O’Connell, Harry

Harry E O’Connell 

The Guyanese ship’s carpenter who organised the black seafarers of Cardiff and Liverpool in the 1930s, reputedly up to 10,000 of them, migrated to Britain in 1910. He founded the Cardiff Coloured Association after racist riots had taken place in the city in 1919.  As white servicemen returned from the world war, jobs taken by a diaspora from the Empire were forcibly given to them. Over 500 Yemenis were deported in 1921 and barred from sailing shipsbut many remained, some having intermarried. 

An ‘Adenese’ body was formed in Cardiff 1924 for Yemeni seafarers and with O’Connell’s renamed West Indian Association, by the early 1939s were allied to the Seamen’s Minority Movement (SMM) established in 1929, led by Chris Jones (aka Braithwaite), who came from Barbados, and Jim Headley, from Trinidad, both from London. 

O’Connell was the most prominent organiser of Cardiff’s multiethnic seafaring community in between the wars and was 1920s and was particularly influential in struggles against the racist and colour bar policies adopted by the National Union of Seamen.  Out of 690 unemployed seafarers in Cardiff in 936, 599 were ‘coloured’.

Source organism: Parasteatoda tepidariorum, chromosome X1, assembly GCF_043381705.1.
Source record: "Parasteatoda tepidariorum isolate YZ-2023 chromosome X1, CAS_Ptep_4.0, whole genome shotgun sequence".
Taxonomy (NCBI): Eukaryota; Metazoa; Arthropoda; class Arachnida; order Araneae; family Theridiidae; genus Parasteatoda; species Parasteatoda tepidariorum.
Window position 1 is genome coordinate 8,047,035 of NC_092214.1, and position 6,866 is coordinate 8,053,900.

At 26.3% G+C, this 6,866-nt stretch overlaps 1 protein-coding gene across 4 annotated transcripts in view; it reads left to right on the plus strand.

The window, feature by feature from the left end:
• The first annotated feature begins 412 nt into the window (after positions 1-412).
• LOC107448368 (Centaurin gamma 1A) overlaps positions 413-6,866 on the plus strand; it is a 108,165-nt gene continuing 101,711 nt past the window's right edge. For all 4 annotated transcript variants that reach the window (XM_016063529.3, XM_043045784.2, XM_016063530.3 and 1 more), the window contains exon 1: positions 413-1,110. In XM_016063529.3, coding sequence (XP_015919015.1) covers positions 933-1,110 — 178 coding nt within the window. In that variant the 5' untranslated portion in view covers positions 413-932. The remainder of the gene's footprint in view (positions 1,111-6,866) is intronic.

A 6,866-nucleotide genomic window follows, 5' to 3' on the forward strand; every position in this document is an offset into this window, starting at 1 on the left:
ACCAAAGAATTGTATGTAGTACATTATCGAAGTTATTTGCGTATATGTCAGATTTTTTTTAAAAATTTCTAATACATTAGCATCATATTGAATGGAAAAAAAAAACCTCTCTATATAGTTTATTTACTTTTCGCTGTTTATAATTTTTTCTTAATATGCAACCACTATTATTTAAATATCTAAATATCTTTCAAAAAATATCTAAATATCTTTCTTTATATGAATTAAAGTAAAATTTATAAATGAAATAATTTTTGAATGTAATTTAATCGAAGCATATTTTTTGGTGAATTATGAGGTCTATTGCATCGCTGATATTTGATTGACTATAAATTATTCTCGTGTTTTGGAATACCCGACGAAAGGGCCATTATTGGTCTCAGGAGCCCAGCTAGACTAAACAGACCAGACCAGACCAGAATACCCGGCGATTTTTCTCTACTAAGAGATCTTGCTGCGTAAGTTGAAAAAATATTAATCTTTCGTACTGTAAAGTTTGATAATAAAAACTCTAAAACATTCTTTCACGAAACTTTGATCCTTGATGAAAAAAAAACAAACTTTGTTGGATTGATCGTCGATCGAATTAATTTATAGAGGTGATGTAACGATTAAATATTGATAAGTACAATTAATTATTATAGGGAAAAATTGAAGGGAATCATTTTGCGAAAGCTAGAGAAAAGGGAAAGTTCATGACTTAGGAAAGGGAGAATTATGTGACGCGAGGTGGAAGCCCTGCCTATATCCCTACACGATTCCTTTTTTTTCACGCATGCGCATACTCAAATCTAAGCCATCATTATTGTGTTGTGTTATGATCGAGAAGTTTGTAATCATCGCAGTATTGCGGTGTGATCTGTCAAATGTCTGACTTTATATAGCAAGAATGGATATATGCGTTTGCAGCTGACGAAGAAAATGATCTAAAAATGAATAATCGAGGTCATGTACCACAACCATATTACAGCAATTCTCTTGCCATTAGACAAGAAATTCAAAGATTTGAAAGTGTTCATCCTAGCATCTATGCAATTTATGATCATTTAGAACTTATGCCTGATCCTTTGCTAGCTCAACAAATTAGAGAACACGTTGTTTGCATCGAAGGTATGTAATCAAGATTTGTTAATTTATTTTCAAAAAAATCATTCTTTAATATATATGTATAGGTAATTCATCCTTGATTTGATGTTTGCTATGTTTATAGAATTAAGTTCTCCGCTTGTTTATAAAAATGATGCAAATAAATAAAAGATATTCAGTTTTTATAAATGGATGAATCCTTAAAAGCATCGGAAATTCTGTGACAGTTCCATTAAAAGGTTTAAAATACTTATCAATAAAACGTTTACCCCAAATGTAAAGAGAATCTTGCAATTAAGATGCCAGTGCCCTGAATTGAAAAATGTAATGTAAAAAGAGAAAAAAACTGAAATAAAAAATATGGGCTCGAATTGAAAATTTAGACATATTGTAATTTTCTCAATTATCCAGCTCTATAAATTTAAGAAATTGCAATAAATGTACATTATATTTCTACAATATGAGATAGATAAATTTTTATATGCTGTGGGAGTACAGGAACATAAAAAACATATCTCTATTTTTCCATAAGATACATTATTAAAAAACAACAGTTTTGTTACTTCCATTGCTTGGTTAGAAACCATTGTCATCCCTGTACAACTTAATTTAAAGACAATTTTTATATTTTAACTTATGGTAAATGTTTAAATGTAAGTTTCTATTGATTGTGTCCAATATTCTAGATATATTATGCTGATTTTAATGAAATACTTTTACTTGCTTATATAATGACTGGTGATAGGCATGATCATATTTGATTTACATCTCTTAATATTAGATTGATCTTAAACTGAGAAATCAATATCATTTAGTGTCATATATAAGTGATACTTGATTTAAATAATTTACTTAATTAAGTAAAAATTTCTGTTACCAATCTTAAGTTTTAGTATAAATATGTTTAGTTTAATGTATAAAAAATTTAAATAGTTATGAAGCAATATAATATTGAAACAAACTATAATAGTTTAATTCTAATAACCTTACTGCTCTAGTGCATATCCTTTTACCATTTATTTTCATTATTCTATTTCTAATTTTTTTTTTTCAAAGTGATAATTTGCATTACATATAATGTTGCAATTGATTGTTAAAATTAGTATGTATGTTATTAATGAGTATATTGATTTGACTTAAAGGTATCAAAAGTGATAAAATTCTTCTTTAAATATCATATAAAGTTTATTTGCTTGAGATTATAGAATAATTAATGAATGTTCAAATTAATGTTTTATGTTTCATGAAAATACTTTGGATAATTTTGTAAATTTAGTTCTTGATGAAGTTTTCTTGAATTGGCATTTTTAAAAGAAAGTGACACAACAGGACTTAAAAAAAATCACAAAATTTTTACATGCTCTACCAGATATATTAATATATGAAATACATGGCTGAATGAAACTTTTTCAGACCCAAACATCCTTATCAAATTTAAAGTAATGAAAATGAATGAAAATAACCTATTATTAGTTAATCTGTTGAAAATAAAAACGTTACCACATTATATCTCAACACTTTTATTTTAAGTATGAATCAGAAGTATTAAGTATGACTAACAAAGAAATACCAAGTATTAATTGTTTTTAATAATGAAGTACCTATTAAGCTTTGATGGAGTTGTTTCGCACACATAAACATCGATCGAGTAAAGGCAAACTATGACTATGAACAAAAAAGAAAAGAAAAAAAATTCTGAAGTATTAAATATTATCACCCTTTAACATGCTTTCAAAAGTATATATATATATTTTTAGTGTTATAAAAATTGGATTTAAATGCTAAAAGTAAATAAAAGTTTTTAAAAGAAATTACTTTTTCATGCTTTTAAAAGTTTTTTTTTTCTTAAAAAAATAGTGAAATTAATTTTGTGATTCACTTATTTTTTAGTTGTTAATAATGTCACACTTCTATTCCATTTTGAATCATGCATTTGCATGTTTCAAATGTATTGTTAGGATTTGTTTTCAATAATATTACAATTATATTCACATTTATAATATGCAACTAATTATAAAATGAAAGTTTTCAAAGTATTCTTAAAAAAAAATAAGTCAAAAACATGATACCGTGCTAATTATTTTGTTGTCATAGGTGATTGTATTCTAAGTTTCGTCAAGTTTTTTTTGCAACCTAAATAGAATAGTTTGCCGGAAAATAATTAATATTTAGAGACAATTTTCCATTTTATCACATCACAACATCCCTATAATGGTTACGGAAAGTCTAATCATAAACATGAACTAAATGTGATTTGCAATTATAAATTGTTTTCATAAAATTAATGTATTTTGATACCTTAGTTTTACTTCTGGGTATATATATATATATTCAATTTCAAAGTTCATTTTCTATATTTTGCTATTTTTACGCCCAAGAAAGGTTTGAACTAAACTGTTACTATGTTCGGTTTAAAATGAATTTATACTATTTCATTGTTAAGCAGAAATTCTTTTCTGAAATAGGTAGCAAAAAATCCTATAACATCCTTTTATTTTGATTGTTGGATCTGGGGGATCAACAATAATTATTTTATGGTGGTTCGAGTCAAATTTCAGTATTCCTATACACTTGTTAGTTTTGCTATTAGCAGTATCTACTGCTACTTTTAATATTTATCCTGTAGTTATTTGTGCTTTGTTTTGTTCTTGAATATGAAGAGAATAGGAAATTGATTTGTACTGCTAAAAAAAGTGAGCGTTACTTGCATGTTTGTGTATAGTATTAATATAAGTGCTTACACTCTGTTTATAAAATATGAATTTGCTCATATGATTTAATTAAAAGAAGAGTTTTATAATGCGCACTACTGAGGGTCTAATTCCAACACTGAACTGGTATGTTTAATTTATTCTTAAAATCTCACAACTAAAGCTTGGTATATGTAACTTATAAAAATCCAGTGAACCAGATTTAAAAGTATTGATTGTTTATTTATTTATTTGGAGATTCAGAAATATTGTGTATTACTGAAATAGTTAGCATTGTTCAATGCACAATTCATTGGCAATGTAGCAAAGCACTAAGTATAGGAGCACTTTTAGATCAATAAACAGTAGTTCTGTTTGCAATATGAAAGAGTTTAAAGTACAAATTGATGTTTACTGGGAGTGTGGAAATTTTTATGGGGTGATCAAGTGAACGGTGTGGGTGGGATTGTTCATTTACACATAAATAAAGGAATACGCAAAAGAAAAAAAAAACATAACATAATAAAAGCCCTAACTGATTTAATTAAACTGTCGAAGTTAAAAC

As a committed Communist, O’Connell could draw on the networks of the Comintern-affiliated International of Seamen and Harbour Workers (ISH), the International Trade Union Committee of Negro Workers (ITUCNW), and the Negro Welfare Association. He was particularly associated after Italy’s invasion of Ethiopia with organising an international maritime boycott of the fascist state.

Richard Krebs, a German Communist ‘expert’ on maritime matters (who later defected and was revealed as a double agent) tried enforcing the Comintern line on organising a red sailors’ union on the British CP. But he found that, although his ability to intimidate SMM organiser, Fred Thompson (see separate entry), had some success, O’Connell insisted he could not serve two masters, black seamen and Moscow. Though many black maritime activists now became Africanists, O’Connell appears to have stayed with the British CP. 

In 1941, the superintendent at Cardiff Docks informed Harry O’Connell that he could no longer serve on board any ship, whether British or foreign and this would seem to have brought about enforced retirement. It is believed that O’Connell had been in contact with Surat Alley in organising colonial seafarers. 

O’Connell seems to have become increasingly involved in community affairs as issue of ‘mixed race’ parentage become politicised. He is said to have stood as a Communist in the Adamstown ward in 1950.

Sources: Belonging in Europe – The African Diaspora and Work, edited by Caroline Bressey, Hakim Adi; Hansard, 23 January 1941 Volume 368; International Communism and Transnational Solidarity: Radical Networks, Mass Movements and Global Politics, 1919–1939, Brill; David Featherstone, 

Solidarity: Hidden Histories and Geographies of Internationalism; Humayun Ansari, The Infidel Within: Muslims in Britain 

Be the first to comment

Leave a Reply